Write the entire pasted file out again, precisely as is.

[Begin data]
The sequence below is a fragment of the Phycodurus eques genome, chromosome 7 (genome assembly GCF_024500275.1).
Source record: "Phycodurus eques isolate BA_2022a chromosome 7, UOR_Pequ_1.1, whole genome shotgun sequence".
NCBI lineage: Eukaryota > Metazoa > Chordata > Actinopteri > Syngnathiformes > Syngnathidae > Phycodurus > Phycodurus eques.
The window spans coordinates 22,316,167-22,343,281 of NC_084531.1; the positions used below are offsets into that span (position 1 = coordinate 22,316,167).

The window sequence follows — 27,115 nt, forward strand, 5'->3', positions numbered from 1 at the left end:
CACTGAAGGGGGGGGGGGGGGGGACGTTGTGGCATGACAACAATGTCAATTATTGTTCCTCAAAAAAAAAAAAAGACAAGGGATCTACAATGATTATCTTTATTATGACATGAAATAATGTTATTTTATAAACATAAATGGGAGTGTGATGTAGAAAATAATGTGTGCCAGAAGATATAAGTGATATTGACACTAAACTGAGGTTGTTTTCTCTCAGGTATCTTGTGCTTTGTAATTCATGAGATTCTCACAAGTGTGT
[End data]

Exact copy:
The sequence below is a fragment of the Phycodurus eques genome, chromosome 7 (genome assembly GCF_024500275.1).
Source record: "Phycodurus eques isolate BA_2022a chromosome 7, UOR_Pequ_1.1, whole genome shotgun sequence".
NCBI lineage: Eukaryota > Metazoa > Chordata > Actinopteri > Syngnathiformes > Syngnathidae > Phycodurus > Phycodurus eques.
The window spans coordinates 22,316,167-22,343,281 of NC_084531.1; the positions used below are offsets into that span (position 1 = coordinate 22,316,167).

The window sequence follows — 27,115 nt, forward strand, 5'->3', positions numbered from 1 at the left end:
CACTGAAGGGGGGGGGGGGGGGGACGTTGTGGCATGACAACAATGTCAATTATTGTTCCTCAAAAAAAAAAAAAGACAAGGGATCTACAATGATTATCTTTATTATGACATGAAATAATGTTATTTTATAAACATAAATGGGAGTGTGATGTAGAAAATAATGTGTGCCAGAAGATATAAGTGATATTGACACTAAACTGAGGTTGTTTTCTCTCAGGTATCTTGTGCTTTGTAATTCATGAGATTCTCACAAGTGTGT